In early September 2006, 14 detainees were transferred from secret CIA prisons to military custody at Guantanamo Bay. In a televised speech on September 6, 2006, President Bush announced that with those 14 transfers, no prisoners were left in CIA custody.
Before 1973, Administrations were principally concerned with a Communist threat of subversion, to be met with host country internal security forces such as the police. Police and military roles were blurred. US assistance to foreign police began in the 1950s, and increased in the early 1960s when the Kennedy administration became concerned about growing communist insurgent activities and established a public safety program within the Agency for International Development (AID) to train foreign police. By 1968 the United States was spending $60 million a year to train police in 34 countries in areas such as criminal investigation, patrolling, interrogation and counterinsurgency techniques, riot control, weapon use, and bomb disposal The United States also provided weapons, telecommunications, transportation, and other equipment. In the early 1970s, the Congress became concerned over the apparent absence of clear policy guidelines and the use of program funds to support repressive regimes that committed human rights' abuses. As a result, "the Congress determined that it was inadvisable for the United States to continue supporting any foreign police organizations". Both the CIA and military intelligence with Counterintelligence Force Protection Source Operations may have intelligence collecting relationships with local police.
The Bureau of Diplomatic Security, under the Department of State representatives at any embassy is expected to be aware of all contacts between US personnel and local law enforcement organizations. The 1973 legislation significantly limited police training of all sorts, partially in response to human rights concerns.
The majority of this training went to Latin America, but some did go to countries elsewhere in the world, according to Senator Alan Cranston, especially those with narcotics or terrorism problems. Cranston cited six reasons why the Congress, in 1974, banned police training, after learning of training and equipping "police in Iran, Vietnam, Brazil, and other countries were involved in torture, murder, and the suppression of legitimate political activity":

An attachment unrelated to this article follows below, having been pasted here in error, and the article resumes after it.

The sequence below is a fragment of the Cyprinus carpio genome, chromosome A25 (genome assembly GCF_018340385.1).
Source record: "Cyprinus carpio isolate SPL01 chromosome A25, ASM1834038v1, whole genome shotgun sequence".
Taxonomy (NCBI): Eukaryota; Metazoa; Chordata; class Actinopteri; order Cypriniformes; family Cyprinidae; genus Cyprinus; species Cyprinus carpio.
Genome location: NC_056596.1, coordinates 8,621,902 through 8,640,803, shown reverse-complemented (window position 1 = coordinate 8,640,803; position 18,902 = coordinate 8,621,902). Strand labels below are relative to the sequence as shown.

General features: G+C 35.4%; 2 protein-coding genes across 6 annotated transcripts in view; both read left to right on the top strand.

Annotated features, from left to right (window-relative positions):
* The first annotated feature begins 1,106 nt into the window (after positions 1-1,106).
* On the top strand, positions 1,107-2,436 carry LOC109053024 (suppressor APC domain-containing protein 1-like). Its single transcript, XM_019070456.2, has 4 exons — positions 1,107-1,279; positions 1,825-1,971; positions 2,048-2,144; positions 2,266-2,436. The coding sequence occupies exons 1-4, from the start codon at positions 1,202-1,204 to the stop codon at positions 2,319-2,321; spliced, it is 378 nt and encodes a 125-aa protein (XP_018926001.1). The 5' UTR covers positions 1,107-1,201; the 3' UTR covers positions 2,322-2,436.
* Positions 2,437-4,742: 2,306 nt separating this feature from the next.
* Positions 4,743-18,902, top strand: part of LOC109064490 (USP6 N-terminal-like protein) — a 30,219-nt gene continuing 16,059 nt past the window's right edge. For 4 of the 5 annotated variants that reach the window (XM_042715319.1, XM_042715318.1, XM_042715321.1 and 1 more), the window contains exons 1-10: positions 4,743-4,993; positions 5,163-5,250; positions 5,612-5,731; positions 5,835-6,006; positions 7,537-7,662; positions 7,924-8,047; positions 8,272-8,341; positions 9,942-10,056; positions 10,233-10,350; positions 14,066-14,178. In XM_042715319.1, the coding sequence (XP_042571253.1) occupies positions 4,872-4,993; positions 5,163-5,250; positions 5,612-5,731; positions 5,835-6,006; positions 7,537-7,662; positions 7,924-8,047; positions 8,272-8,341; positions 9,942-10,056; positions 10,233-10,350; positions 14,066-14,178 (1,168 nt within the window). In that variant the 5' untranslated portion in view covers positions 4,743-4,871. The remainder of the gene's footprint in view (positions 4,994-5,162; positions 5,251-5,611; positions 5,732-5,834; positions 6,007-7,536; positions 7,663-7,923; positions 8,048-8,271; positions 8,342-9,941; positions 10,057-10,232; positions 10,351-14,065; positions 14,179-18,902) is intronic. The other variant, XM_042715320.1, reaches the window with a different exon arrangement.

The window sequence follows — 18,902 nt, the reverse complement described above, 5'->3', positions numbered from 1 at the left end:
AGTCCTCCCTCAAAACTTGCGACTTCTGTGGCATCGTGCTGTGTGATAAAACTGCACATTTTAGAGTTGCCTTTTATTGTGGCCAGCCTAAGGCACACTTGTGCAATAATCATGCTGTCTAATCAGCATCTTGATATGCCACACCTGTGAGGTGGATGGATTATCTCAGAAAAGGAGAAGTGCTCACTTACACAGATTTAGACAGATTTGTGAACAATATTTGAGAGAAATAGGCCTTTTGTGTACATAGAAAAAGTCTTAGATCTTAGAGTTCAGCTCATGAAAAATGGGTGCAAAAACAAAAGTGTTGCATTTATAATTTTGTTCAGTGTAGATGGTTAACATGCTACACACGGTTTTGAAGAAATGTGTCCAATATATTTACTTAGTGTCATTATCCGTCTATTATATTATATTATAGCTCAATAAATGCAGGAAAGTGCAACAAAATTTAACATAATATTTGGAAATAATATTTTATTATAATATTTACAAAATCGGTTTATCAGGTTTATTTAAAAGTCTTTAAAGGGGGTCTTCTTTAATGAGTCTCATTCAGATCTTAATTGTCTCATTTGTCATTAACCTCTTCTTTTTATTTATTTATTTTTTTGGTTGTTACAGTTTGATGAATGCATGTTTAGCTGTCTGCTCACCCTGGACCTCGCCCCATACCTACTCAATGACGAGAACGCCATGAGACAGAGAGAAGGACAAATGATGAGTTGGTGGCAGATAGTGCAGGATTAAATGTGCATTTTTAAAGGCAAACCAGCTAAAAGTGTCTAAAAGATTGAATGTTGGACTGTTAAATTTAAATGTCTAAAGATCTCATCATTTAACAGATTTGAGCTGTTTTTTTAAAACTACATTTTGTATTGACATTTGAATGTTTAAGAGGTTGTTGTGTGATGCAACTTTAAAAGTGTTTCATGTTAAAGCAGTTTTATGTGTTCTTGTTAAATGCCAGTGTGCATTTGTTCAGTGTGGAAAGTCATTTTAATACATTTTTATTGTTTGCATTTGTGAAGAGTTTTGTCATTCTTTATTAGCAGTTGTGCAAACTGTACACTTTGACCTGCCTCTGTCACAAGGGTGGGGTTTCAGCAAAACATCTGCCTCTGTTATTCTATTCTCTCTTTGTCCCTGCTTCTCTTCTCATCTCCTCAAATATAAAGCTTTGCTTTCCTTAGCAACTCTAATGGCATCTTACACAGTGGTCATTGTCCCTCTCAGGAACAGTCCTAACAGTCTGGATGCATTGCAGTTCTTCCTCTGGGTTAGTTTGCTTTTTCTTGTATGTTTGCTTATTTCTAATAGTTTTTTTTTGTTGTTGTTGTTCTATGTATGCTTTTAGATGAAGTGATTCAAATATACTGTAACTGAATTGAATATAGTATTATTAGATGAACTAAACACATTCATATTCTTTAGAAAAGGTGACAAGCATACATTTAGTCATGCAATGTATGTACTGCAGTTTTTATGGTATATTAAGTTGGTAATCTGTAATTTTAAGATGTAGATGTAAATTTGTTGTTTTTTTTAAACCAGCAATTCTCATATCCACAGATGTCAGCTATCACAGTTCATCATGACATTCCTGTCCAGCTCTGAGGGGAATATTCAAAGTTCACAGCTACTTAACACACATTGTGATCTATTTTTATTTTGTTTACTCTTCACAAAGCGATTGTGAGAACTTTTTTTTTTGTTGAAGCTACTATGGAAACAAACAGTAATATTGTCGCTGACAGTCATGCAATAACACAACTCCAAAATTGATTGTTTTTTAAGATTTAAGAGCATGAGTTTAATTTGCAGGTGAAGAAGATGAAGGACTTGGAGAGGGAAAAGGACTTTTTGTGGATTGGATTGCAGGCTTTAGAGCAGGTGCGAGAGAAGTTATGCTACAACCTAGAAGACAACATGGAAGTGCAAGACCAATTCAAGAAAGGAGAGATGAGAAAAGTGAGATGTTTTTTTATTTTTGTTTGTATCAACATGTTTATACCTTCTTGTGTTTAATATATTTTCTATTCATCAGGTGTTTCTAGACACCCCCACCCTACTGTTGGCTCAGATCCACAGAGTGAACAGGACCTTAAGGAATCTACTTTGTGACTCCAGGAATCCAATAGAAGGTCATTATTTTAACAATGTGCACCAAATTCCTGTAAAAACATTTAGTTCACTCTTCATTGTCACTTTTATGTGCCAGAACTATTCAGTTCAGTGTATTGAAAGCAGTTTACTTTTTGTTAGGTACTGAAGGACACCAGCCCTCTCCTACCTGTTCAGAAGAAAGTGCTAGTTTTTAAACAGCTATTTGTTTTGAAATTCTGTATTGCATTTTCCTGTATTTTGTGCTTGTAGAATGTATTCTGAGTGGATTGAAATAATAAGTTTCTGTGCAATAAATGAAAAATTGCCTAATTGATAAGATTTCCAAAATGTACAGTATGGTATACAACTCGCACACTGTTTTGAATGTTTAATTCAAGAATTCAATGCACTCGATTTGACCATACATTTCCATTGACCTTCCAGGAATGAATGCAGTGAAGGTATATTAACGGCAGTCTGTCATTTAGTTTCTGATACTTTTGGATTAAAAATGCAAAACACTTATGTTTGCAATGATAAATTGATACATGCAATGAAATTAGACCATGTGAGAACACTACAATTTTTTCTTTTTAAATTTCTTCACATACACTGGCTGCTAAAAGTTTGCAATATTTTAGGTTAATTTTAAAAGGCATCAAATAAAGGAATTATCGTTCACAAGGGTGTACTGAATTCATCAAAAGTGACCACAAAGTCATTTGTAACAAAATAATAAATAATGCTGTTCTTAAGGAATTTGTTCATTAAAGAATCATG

- Training was provided to so-called friendly anti-Communist regimes, without regard to whether they were dictatorships or not.
- Law enforcement efforts were subordinated to U.S. counterinsurgency goals. As the GAO noted, U.S. training included such topics as counterinsurgency techniques, weapons use, and Communist ideology. This also meant, in practice, reinforcing the control of recipient countries' militaries over the police.
- And this is clearly borne out in the Langguth book, U.S. trainers were not always the best America had to offer.
- U.S. intelligence agencies were given an important role in the development and execution of these programs.
- Police training was not placed in the broader context of administration of justice, with its emphasis on judicial and prison reform.
- Finally, human rights was rarely a factor in policy considerations at the time.
Cranston went on to say,
This ban remained virtually ironclad until 1985, when Congress authorized the President to support `programs to enhance investigative capabilities conducted under judicial or prosecutorial control' in functioning democracies in the Western hemisphere.
As a result, the Department of Justice--together with the State Department and the Agency for International Development--established the International Criminal Investigative Training Assistance Program ICITAP. Operational responsibility was left entirely to ICITAP under the supervision of officials in the Deputy Attorney General's office, with policy guidance provided by the Department of State.
In principle, training and assistance to police, as opposed to military organization, is against US law, but the relevant law allows Presidential waiver of most provisions. A GAO report provides "information on
- the legislative authority for providing assistance to foreign law enforcement agencies and personnel,
- the extent and cost of U.S. activities, and
- experts' opinions on the management of these programs.
General Accounting Office investigation
In 1973 and 1974, the Congress enacted legislation forbidding U.S. agencies from using foreign economic or military assistance funds to assist foreign police, but it subsequently granted numerous exemptions to permit assistance in some countries and in various aspects of police force development, including material and weapons support, force management, narcotics control, and counterterrorism tactics. The 1974 prohibition did not apply to the use of other funds by agencies such as the United States Department of Justice (DOJ) or United States Department of Transportation (DOT) to train or assist foreign law enforcement personnel.
No government agency is in charge of calculating the cost. However, the General Accounting Office identified 125 countries that received U.S. training and assistance for their police forces during fiscal year 1990 at a cost of at least $117 million.